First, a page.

Figure 8-2 Ankylosing spondylitis. Acute unilateral anterior uveitis with severe anterior chamber reaction, central fibrinous exudate contracting anterior to the lens capsule, and posterior synechiae from the 10-o’clock to 12-o’clock position.
(Courtesy of David Meisler, MD.)
Figure 8-3 Acute nongranulomatous anterior uveitis. Hypopyon and anterior capsular ring of pigment following posterior synechiolysis after intensive treatment with dilating agents.
(Courtesy of H. Nida Sen, MD/National Eye Institute.)
HLA-B27 is a major histocompatibility complex (MHC) class I antigen present in approximately 8% of the general population in the United States. Approximately 40%–50% of patients with acute anterior uveitis are HLA-B27 positive. Thus, although patients with recurrent anterior nongranulomatous uveitis should be tested for HLA-B27, the presence of HLA-B27 alone does not provide an absolute diagnosis. Further, the precise trigger for acute anterior uveitis in HLA-B27–positive persons remains unclear.
Several autoimmune diseases known collectively as the seronegative spondyloarthropathies are strongly associated with both acute anterior uveitis and HLA-B27. Patients with these diseases, by definition, do not test positive for rheumatoid factor. The seronegative spondyloarthropathies include
ankylosing spondylitis (AS)
reactive arthritis syndrome
inflammatory bowel disease
These entities are sometimes clinically indistinguishable, and all may be associated with spondylitis and sacroiliitis. Women are more likely than men to experience atypical spondyloarthropathies.
Van Gelder RN. Diagnostic testing in uveitis. Focal Points: Clinical Modules for Ophthalmologists. San Francisco: American Academy of Ophthalmology; 2013, module 6.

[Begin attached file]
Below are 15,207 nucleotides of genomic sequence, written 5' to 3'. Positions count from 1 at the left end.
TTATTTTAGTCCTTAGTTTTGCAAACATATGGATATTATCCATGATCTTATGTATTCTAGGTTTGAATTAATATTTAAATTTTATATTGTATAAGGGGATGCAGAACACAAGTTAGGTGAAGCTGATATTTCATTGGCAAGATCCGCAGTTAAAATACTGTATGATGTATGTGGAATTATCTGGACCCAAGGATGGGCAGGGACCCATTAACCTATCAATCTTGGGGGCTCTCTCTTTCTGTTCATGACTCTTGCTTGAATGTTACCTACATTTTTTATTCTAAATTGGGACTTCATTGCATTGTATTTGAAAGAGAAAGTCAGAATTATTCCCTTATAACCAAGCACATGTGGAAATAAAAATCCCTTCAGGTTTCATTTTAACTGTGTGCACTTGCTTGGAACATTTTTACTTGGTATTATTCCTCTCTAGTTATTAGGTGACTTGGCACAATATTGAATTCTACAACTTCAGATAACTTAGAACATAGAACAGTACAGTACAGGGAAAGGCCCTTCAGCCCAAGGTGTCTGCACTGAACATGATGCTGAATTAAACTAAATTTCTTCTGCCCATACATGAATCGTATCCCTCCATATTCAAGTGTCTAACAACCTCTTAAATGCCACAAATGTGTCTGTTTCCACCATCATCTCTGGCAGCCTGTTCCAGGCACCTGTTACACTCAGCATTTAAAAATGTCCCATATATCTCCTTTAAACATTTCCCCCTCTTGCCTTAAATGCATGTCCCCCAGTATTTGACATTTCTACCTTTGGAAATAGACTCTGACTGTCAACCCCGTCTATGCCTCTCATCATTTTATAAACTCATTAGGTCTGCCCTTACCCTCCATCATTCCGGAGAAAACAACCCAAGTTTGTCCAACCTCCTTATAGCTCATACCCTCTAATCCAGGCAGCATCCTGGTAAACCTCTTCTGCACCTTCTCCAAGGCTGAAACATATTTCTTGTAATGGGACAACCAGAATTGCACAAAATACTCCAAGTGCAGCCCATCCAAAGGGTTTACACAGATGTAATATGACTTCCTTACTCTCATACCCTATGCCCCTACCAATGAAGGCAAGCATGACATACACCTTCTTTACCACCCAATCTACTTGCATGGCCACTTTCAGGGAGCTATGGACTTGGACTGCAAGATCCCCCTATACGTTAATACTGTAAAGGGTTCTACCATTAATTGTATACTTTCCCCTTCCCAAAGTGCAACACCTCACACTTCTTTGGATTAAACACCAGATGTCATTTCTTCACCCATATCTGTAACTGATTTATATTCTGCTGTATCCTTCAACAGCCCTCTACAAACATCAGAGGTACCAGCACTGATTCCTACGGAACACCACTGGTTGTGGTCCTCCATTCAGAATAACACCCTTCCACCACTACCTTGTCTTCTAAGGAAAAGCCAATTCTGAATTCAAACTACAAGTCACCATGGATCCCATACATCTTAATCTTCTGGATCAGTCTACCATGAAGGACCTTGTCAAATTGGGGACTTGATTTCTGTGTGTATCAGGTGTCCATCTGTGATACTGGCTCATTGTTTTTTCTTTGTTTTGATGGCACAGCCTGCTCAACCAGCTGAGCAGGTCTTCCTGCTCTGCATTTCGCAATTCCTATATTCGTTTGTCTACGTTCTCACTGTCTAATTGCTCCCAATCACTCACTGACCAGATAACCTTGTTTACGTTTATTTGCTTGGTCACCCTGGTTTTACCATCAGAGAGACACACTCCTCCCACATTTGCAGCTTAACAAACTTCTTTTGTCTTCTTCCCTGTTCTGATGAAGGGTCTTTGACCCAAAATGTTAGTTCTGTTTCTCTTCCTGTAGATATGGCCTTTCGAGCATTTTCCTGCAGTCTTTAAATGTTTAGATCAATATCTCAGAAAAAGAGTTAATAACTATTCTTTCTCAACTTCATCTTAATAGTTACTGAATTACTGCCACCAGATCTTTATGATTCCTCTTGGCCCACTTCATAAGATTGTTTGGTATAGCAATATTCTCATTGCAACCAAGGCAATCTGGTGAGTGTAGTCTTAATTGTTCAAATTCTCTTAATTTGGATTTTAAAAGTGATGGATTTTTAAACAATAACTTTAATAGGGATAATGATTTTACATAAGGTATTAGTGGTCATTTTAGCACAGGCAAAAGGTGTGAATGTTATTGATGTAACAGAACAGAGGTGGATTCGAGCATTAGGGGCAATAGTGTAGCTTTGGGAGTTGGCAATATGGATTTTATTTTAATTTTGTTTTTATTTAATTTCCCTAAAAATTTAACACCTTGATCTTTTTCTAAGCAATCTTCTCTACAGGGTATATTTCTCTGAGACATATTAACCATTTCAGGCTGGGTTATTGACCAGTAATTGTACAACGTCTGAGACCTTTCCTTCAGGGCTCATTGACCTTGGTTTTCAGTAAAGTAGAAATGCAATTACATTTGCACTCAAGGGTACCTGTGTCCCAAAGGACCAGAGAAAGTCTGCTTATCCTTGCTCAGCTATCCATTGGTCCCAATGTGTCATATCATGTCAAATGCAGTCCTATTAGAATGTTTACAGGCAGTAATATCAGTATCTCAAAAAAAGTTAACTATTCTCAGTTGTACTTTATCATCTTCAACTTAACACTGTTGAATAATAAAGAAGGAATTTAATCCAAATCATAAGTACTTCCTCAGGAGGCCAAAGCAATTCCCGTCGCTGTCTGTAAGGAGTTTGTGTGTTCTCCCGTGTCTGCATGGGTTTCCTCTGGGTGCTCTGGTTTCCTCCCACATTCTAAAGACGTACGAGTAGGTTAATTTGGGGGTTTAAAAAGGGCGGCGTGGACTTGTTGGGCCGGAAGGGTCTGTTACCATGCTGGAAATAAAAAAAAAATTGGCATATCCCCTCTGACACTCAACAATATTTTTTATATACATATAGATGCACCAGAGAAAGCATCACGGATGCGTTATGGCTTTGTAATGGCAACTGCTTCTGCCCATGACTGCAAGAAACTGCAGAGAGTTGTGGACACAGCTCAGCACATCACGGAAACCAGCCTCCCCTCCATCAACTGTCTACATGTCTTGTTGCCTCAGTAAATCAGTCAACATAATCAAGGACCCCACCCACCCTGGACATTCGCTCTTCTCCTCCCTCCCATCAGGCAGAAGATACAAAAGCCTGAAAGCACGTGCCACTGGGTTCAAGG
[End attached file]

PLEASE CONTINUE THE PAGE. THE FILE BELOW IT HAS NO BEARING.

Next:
Wakefield D, Chang JH, Amjadi S, Maconochie Z, Abu El-Asrar A, McCluskey P. What is new HLA-B27 acute anterior uveitis? Ocul Immunol Inflamm. 2011;19(2):139–144.
Ankylosing spondylitis AS ranges in severity from asymptomatic to crippling. Symptoms of this disorder include lower back pain and morning stiffness. Up to 90% of patients with AS test positive for HLA-B27, although most HLA-B27–positive individuals do not develop the disease. The chance that an HLA-B27–positive patient will develop spondyloarthritis or eye disease is 1 in 4. Family members may also have AS or anterior uveitis. Often, persons with anterior uveitis lack symptoms of back disease.
The ophthalmologist may be the first physician to suspect AS in an individual patient. Symptoms or family history of back problems together with HLA-B27 positivity suggest the diagnosis. Sacroiliac imaging studies should be obtained when indicated by a suggestive history of morning lower back stiffness that improves with exertion. Patients should be informed of the risk of deformity and referred to a rheumatologist. Pulmonary apical fibrosis and cardiovascular disease (aortic valvular insufficiency) may also develop.
Nonsteroidal anti-inflammatory agents (NSAIDs) are the mainstay of systemic treatment for AS. Sulfasalazine may be used in patients whose joint disease is not controlled with NSAIDs, and it may reduce the frequency of uveitis recurrences. However, TNF inhibitors are gaining favor for second-line treatment in recalcitrant cases given their rapid therapeutic effect and overall efficacy. Ophthalmologists should also recognize that early diagnosis is important because nonpharmacologic interventions such as exercise, physical therapy, and smoking cessation may help slow disease progression.